From Mauthausen to Fitchburg: Wisconsin Man's Unlikely Story of Surviving the Holocaust

May 4, 2015

The Mauthausen Concentration Camp in German-occupied Austria was liberated on May 4, 1945.  Among the more than 40,000 people rescued was Mark Olsky, who had been born just a few days before, in a cattle car en route to the camp.

Liberation of Mauthausen on May 4, 1945.
Credit Holocaust Research Project / holocaustresearchproject.org

With the camp's liberation, Olsky, his mother, and four of her siblings, survived the Holocaust - but just barely.

Olsky weighed only three pounds when he was born. His mother was under 70 pounds and was close to death. 

"[My mother] didn't quite know how she had milk to feed me. She had eventually no calcium left in her body. As the war ended, shortly afterward, she lost all her teeth," Olsky says. "Her bones became very brittle."

He doesn't know the exact date of his birth, but in a twist of irony, it was recorded as April 20.

"There were some German soldiers who wanted to do my mother and me a favor - to let me live. By saying [my birthday was] April 20, which was their national holiday - Adolf Hitler's birthday, that apparently made me a little special and my birthday gift was that I wouldn't be killed," Olsky says.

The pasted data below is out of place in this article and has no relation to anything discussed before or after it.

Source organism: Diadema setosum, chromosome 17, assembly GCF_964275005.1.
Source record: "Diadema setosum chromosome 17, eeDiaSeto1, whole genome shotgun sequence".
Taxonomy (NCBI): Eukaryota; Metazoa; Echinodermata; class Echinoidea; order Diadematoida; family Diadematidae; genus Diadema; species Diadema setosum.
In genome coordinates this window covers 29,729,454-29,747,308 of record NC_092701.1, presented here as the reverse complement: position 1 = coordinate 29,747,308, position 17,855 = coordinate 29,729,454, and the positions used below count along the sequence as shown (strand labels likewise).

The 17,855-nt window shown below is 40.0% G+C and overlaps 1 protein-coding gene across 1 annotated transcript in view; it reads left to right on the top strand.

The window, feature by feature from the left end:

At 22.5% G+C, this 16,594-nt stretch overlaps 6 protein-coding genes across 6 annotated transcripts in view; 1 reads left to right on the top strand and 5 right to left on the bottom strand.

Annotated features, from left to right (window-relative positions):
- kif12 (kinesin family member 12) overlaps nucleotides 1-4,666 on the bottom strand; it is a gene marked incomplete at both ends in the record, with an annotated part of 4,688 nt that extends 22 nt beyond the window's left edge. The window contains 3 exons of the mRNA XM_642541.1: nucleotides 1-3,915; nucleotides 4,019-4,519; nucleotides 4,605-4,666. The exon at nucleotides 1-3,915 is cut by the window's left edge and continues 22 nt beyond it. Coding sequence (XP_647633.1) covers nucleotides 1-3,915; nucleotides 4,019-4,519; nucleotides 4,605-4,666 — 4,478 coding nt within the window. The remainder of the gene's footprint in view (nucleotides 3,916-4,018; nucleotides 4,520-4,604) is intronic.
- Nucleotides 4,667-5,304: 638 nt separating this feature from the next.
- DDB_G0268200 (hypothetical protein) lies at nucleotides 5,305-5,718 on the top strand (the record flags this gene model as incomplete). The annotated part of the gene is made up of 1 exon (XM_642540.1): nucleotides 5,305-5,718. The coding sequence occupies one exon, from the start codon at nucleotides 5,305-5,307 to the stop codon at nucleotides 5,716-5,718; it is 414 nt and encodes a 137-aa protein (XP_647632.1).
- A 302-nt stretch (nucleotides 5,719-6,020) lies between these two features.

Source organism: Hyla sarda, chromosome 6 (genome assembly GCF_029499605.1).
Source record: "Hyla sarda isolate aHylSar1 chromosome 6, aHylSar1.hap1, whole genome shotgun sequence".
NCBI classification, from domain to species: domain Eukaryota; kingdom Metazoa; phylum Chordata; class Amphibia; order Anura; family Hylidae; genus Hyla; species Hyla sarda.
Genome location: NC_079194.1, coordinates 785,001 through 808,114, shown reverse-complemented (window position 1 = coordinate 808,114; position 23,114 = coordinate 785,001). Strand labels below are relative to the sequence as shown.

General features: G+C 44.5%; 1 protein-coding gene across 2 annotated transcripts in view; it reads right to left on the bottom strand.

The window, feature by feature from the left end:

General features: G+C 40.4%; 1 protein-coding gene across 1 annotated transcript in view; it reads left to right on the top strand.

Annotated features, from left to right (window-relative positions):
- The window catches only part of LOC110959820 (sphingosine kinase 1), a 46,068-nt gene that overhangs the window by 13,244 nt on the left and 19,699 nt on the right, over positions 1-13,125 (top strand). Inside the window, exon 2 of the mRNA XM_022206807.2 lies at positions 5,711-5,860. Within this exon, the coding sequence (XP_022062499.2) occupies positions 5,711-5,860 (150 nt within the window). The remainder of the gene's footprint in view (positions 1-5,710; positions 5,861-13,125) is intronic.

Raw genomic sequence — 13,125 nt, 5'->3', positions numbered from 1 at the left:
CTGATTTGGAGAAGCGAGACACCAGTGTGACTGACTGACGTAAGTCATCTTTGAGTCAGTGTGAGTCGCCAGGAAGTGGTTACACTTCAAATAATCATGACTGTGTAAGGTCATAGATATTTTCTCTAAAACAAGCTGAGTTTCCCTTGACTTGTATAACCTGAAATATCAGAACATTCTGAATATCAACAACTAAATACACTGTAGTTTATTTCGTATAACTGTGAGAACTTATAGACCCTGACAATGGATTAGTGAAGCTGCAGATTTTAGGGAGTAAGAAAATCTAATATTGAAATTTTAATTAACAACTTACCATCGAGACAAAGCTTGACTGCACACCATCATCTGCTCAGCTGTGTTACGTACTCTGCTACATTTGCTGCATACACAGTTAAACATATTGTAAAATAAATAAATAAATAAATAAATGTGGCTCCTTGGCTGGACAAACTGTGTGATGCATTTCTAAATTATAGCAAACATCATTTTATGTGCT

After the war, he grew up in Germany and Israel, and then his family settled in the Chicago area. These days, Olsky is a semi-retired emergency room physician with a family of his own in Fitchburg, Wisconsin.

Despite the desperate circumstances into which he was born, Olsky says he had a seemingly normal childhood in suburban Chicago, though his family's Holocaust experiences were always in the background.

"My parents (mother and step-father) were protective of me," he says, "to the point of sometimes forbidding me to do things. I was allowed to play soccer as a child, but with a lot of warnings about being careful not to get hurt."

He says his parents were emphatic about the need for him to get a good education, believing - Olsky thinks - that if they had known more, they would have foreseen the fate of European Jews and escaped before the Holocaust.

Still, Olsky, credits his mother from keeping him from descending into hatred. "My mother's take on it was...if your life becomes about vengeance and hate, then they get to take one thing they didn't take, which is your soul," says Olsky.

This week, he is in Europe marking the 70th anniversary of Mauthausen's liberation.

You can also listen to the Lake Effect interview with the author of a new book about Olsky and two other children born in similar circumstances, and with the son of the U.S. Army soldier who found and liberated the camp 70 years ago.